Home

ARCHIVES
(5805 articles):
 

EDITORIAL TEAM:
 
Clive Price-Jones 
Diego Meozzi 
Paola Arosio 
Philip Hansen 
Wolf Thandoy 


If you think our news service is a valuable resource, please consider a donation. Select your currency and click the PayPal button:



Main Index
Podcast


Archaeo News 

13 July 2009
Humans ate fish 40,000 years ago

Freshwater fish are a major part of the diet of many peoples around the world, but it has been unclear when fish became a significant part of the year-round diet for early humans. Chemical analysis of the protein collagen, using ratios of the isotopes of nitrogen and sulphur in particular, can show whether such fish consumption was an occasional treat or part of the staple diet.
     The isotopic analysis of the diet of one of the earliest modern humans in Asia, the 40,000 year old skeleton from Tianyuan Cave near Beijing, has shown that at least this individual was a regular fish consumer. Michael Richards of the Max Planck Institute for Evolutionary Anthropology explains "Carbon and nitrogen isotope analysis of the human and associated faunal remains indicate a diet high in animal protein, and the high nitrogen isotope values suggest the consumption of freshwater fish." To confirm this inference the researchers measured the sulphur isotope values of terrestrial and freshwater animals around the Zhoukoudian area and of the Tianyuan human.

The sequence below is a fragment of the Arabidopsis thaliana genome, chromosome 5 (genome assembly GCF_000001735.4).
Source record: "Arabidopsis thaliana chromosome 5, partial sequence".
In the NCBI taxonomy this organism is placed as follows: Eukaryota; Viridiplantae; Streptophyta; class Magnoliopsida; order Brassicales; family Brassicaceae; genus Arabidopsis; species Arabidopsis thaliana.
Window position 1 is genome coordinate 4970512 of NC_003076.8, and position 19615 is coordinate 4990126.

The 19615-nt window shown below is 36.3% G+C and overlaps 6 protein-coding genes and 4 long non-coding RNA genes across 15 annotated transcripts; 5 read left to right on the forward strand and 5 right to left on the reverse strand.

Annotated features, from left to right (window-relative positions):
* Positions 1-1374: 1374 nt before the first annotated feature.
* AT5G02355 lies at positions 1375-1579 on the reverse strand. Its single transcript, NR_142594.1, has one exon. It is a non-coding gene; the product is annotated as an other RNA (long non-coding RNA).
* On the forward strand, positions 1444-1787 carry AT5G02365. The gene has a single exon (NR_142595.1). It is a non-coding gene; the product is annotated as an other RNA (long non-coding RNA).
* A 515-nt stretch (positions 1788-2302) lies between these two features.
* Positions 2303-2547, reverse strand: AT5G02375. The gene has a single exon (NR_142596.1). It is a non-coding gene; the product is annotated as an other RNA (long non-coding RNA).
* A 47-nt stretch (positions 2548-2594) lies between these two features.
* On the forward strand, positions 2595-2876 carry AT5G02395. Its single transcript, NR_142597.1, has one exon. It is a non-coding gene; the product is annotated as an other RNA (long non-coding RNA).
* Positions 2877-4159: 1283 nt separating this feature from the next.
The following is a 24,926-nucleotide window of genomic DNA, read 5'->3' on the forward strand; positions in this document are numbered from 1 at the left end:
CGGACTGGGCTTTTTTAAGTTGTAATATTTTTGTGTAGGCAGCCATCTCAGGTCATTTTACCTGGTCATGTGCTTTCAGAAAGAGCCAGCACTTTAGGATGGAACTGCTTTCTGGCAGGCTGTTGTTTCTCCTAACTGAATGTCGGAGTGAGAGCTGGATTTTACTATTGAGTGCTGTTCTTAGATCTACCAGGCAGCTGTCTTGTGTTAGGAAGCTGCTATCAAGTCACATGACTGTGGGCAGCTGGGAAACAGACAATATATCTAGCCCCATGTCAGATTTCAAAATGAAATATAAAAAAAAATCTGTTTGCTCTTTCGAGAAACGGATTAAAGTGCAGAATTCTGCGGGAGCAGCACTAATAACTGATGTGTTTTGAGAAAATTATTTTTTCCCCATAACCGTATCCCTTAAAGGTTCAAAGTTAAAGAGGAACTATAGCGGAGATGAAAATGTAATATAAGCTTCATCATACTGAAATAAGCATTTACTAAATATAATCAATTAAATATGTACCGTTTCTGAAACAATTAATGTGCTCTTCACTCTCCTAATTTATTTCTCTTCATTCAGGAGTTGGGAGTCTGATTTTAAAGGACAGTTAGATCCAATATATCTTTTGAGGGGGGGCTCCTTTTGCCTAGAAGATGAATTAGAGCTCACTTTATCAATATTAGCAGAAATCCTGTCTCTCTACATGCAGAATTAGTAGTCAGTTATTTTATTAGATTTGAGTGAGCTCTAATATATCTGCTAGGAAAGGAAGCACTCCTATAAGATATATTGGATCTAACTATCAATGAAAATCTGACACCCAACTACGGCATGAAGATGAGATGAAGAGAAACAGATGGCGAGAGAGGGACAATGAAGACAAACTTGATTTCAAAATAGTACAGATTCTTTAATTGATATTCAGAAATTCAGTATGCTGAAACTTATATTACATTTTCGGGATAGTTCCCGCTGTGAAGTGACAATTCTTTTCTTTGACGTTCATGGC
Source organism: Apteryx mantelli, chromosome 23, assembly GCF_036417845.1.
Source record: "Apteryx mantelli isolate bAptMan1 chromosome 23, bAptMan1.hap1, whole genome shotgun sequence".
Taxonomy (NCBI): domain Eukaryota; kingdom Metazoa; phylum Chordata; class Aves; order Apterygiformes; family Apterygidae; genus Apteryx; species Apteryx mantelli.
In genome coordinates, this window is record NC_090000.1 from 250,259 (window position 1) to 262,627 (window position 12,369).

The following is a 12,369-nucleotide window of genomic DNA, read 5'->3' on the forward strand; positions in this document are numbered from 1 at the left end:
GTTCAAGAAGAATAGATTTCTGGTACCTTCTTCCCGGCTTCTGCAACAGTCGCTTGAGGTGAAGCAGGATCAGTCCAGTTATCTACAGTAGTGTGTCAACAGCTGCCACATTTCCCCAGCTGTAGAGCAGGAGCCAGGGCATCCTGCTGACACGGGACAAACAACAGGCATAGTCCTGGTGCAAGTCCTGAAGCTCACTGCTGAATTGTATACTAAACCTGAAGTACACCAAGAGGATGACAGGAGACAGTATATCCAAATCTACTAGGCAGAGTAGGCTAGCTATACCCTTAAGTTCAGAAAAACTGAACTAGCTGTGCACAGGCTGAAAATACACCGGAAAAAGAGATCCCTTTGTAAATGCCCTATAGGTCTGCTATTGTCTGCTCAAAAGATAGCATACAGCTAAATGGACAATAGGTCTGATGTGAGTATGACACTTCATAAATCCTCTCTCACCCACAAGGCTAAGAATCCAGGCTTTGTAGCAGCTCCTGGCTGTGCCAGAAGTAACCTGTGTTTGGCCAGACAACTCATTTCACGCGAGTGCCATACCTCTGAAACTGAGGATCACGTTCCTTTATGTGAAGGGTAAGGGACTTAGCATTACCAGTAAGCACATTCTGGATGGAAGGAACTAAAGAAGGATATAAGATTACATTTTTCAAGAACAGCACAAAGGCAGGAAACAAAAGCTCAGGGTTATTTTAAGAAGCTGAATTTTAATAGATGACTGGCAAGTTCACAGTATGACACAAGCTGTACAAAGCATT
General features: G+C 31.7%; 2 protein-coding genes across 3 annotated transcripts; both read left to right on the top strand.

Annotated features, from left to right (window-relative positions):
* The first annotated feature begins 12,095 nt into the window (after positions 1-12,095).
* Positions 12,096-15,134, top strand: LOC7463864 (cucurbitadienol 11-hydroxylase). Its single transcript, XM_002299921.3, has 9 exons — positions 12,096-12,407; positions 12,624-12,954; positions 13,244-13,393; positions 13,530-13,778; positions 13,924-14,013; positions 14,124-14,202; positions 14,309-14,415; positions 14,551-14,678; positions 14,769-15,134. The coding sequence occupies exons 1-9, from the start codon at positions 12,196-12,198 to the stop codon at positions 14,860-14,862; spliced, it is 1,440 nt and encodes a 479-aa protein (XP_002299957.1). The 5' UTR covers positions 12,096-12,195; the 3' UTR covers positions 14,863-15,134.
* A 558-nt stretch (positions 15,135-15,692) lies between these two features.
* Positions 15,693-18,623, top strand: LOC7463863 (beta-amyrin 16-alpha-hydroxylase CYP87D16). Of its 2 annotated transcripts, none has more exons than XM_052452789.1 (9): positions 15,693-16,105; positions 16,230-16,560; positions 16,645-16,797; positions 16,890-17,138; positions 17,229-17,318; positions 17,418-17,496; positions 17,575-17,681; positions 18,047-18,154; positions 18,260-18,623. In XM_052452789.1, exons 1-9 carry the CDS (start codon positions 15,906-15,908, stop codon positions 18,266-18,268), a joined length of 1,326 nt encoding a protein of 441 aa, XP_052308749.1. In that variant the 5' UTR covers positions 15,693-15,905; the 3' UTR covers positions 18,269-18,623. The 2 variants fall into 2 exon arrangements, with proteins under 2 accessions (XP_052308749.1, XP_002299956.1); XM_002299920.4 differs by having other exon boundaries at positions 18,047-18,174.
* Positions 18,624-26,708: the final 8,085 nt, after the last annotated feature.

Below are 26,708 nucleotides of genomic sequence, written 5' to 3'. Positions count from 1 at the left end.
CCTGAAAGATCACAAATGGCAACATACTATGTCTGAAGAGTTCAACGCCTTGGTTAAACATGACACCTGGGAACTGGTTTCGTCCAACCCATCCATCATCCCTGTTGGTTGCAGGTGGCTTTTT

Since fish appeared on the menu of modern humans before consistent evidence for effective fishing gear appeared, fishing at this level must have involved considerable effort. "This analysis provides the first direct evidence for the consumption of aquatic resources by early modern humans in China and has implications for early modern human subsistence and demography", says Richards.
     Other researchers have theorized that fish consumption may have helped humans grow bigger brains, though it's also thought that the introduction of meat protein from land animals into the human diet, perhaps 2 million years ago, was an important factor, too. (Other factors, such as sheer survival needs driven by environmental catastrophe, may have fueled brain growth, too.) Regardless, the shift to more fish in the human diet, as found in the new study, likely reflects greater pressure from an expanding population at the time of modern human emergence across Eurasia, Richards and his colleagues said in a statement.

Sources: EurekAlert!, GEN News, LiveScience (7 July 2009)

Share this webpage:


Copyright Statement
Publishing system powered by Movable Type 2.63

HOMESHOPTOURSPREHISTORAMAFORUMSGLOSSARYMEGALINKSFEEDBACKFAQABOUT US TOP OF PAGE ^^^